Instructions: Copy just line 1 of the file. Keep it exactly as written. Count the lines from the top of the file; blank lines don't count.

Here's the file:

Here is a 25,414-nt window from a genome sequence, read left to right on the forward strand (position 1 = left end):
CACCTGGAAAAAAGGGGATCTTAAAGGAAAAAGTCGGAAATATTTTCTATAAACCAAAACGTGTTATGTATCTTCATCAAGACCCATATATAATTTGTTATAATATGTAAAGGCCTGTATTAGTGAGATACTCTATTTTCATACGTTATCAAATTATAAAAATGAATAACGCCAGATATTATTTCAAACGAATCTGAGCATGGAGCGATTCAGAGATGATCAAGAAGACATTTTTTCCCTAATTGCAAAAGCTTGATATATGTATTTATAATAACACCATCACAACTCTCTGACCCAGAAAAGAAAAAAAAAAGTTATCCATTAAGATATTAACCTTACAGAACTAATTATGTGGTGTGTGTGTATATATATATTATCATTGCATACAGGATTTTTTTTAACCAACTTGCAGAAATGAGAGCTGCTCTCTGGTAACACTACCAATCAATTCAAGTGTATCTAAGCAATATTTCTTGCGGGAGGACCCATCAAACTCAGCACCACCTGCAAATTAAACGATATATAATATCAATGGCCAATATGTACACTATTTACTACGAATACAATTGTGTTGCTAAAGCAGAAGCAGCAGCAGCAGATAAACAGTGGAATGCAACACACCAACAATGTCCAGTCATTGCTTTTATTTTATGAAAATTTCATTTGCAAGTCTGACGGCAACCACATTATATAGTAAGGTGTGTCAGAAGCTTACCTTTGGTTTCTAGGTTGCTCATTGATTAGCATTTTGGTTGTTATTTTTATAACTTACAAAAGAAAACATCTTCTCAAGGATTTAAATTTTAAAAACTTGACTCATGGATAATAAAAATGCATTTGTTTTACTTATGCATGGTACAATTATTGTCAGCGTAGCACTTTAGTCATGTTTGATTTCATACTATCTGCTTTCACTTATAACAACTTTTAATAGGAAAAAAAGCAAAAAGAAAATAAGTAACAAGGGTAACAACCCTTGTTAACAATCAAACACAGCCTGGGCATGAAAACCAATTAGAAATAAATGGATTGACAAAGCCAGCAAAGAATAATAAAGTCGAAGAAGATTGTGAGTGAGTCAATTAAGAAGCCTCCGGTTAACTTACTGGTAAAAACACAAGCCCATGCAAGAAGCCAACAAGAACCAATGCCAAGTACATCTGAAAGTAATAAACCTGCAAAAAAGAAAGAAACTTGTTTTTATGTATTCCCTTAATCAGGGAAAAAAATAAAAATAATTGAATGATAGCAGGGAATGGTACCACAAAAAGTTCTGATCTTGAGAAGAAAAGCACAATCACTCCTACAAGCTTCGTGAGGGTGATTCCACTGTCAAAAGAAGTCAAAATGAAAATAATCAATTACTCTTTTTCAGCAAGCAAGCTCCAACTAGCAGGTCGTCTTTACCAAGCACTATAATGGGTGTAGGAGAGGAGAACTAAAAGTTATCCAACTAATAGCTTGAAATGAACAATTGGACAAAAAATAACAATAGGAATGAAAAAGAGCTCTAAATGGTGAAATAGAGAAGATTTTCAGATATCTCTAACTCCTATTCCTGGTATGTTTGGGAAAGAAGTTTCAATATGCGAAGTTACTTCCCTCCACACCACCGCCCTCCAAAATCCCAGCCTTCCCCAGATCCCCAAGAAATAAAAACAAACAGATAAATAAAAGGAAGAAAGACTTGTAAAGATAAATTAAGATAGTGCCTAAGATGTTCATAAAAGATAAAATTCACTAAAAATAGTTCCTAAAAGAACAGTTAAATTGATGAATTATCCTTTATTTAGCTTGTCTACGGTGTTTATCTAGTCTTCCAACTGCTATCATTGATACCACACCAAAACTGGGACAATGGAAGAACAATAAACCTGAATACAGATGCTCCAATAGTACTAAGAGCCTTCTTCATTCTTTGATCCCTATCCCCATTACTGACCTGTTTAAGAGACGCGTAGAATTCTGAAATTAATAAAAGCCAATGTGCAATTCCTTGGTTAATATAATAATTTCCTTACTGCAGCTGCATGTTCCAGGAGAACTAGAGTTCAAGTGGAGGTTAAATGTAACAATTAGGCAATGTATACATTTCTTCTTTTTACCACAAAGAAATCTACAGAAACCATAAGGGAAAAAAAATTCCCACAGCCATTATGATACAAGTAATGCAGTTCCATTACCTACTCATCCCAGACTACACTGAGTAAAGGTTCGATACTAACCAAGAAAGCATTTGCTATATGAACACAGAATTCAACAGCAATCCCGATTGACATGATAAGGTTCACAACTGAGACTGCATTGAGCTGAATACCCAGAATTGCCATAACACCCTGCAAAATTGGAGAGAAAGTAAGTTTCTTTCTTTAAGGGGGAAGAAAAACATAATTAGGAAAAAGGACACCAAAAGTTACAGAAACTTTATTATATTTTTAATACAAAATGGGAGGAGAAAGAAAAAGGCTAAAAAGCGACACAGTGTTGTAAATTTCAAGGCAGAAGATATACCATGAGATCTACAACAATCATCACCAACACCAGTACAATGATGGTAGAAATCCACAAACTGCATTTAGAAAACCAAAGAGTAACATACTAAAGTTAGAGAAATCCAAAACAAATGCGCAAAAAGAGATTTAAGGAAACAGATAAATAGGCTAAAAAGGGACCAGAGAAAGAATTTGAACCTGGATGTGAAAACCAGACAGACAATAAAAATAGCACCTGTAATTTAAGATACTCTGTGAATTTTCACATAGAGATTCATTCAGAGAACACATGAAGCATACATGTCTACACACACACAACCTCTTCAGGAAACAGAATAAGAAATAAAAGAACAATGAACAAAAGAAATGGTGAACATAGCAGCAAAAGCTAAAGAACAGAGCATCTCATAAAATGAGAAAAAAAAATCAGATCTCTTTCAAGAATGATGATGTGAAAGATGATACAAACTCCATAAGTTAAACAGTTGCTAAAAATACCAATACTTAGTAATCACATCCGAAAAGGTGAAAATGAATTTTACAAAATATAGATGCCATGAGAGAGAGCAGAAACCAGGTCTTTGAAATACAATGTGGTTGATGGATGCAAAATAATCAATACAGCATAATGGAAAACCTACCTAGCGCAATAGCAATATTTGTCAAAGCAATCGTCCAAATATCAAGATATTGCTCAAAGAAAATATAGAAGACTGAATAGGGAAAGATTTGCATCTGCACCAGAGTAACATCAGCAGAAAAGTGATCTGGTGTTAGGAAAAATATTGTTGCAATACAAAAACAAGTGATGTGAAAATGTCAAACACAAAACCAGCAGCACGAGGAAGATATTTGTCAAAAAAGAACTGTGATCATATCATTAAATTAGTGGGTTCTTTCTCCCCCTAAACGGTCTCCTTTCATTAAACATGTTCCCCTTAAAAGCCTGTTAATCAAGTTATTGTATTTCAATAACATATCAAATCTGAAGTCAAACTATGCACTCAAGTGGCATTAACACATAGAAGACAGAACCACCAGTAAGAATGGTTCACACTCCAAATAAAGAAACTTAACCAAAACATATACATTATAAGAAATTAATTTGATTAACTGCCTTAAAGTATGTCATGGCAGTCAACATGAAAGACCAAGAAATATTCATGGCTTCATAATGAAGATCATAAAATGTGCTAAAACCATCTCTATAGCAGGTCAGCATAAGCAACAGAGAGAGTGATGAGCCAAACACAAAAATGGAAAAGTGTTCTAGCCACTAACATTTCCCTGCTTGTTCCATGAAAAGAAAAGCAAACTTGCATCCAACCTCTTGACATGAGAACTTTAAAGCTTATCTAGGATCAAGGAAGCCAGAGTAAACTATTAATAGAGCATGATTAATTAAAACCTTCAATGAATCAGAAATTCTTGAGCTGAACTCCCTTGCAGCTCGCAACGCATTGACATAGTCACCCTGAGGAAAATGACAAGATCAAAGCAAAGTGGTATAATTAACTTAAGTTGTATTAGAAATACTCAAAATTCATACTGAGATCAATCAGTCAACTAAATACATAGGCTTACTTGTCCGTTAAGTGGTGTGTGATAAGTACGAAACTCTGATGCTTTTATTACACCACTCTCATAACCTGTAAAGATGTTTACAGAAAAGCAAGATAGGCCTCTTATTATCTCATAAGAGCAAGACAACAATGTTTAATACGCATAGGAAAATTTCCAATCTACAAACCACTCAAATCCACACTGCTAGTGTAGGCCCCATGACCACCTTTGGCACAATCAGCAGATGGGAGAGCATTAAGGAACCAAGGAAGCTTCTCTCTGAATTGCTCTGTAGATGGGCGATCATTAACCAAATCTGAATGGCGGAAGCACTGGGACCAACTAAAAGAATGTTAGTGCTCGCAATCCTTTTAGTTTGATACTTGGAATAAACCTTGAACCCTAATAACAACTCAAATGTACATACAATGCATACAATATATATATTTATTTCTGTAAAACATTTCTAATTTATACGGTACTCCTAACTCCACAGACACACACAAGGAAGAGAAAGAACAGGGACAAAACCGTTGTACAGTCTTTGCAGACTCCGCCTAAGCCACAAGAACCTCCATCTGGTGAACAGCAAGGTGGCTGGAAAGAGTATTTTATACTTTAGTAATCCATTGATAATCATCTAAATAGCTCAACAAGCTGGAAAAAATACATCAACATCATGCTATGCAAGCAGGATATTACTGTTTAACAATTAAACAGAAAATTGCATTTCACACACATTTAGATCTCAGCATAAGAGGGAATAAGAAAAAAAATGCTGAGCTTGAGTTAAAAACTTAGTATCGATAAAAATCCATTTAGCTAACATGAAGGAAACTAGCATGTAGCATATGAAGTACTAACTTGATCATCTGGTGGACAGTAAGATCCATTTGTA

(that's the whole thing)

Here is a 25,414-nt window from a genome sequence, read left to right on the forward strand (position 1 = left end):